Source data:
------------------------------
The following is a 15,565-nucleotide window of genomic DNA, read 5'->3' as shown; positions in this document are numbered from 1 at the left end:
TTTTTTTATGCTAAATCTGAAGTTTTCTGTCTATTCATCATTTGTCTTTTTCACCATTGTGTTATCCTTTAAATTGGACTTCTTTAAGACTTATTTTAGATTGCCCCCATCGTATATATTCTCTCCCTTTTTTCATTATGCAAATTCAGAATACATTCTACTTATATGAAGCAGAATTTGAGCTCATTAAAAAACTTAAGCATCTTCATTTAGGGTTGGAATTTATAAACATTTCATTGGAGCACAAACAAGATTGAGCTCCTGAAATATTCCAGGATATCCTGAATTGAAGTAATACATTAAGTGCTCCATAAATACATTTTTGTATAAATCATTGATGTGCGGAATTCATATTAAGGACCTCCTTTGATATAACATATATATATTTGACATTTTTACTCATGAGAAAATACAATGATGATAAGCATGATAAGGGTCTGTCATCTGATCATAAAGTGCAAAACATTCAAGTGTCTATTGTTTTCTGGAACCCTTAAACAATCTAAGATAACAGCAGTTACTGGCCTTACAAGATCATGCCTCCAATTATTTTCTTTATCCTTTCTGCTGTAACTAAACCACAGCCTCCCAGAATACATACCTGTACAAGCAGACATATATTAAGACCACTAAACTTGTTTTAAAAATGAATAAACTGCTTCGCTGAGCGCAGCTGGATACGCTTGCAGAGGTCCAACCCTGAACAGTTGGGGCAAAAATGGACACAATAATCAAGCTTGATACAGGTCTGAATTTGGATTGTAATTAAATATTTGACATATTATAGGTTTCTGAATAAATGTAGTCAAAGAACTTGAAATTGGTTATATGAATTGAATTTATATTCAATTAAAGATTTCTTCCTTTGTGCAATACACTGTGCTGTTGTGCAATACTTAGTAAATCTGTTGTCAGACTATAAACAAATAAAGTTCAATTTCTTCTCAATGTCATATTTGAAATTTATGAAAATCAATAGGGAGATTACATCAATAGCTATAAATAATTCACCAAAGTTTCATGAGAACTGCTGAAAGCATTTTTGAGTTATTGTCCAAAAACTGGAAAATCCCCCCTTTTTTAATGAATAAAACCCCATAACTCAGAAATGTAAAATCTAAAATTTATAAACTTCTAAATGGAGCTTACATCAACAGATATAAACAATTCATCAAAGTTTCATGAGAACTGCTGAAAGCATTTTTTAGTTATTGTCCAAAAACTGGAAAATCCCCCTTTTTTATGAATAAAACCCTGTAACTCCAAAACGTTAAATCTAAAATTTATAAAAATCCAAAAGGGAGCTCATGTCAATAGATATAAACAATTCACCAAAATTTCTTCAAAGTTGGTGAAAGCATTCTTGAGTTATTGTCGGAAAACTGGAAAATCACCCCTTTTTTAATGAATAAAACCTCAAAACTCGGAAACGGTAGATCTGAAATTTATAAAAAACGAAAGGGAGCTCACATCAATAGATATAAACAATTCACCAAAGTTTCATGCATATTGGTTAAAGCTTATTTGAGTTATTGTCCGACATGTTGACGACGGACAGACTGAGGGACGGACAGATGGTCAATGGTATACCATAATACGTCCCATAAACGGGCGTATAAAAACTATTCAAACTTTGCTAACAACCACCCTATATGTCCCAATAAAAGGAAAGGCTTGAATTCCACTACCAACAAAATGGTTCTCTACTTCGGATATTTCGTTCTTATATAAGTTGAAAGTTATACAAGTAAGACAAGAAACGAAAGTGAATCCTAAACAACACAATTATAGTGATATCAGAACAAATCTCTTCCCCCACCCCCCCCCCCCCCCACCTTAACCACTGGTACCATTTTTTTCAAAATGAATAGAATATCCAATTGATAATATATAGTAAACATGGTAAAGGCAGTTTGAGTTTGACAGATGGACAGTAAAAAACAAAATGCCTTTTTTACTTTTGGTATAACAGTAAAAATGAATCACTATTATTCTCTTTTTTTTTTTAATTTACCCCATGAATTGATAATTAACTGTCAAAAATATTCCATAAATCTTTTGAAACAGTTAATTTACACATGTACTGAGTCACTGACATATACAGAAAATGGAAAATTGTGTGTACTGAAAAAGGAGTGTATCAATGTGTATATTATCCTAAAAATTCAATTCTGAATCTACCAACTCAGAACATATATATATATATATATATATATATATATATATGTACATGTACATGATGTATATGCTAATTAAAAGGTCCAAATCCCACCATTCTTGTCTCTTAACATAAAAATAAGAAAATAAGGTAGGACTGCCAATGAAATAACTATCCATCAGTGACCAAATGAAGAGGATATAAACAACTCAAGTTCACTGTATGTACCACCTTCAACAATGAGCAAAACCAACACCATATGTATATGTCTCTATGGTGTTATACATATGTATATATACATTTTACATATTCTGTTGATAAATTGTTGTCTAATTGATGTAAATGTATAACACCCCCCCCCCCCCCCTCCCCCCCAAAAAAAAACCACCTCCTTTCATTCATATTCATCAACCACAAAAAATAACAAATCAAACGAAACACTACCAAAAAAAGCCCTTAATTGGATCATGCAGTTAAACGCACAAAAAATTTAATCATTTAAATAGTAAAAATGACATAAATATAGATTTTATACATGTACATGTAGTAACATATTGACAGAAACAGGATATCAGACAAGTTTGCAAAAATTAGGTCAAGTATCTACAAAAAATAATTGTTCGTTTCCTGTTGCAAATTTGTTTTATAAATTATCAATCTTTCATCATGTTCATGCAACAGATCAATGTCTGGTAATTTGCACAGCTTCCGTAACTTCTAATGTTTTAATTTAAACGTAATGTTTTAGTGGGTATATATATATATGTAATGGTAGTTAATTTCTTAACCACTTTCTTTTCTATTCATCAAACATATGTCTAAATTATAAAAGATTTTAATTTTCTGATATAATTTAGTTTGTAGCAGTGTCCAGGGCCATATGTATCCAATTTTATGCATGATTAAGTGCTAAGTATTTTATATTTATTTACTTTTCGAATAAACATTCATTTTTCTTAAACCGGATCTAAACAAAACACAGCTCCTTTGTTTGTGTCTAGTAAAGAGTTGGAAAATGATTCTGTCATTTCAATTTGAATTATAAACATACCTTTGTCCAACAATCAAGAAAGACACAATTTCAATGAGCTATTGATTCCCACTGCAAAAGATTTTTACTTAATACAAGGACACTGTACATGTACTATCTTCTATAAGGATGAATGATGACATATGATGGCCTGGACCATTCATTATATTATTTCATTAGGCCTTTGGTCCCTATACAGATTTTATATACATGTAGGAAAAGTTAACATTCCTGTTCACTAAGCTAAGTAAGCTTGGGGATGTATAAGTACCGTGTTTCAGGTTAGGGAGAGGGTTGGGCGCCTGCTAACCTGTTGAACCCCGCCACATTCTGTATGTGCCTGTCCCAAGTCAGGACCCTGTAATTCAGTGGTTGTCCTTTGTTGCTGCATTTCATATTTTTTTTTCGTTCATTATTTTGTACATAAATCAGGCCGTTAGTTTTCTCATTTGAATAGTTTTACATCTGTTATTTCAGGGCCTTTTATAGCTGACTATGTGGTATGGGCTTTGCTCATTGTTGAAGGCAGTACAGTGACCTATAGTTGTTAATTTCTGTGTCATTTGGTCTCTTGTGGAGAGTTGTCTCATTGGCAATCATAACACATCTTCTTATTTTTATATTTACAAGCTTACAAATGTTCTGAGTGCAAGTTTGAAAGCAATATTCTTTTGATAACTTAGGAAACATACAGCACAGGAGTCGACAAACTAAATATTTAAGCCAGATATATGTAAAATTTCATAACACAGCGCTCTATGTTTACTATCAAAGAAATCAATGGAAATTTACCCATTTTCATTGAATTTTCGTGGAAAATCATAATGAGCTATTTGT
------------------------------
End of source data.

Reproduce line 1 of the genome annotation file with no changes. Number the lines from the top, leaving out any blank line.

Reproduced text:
The following is a 15,565-nucleotide window of genomic DNA, read 5'->3' as shown; positions in this document are numbered from 1 at the left end: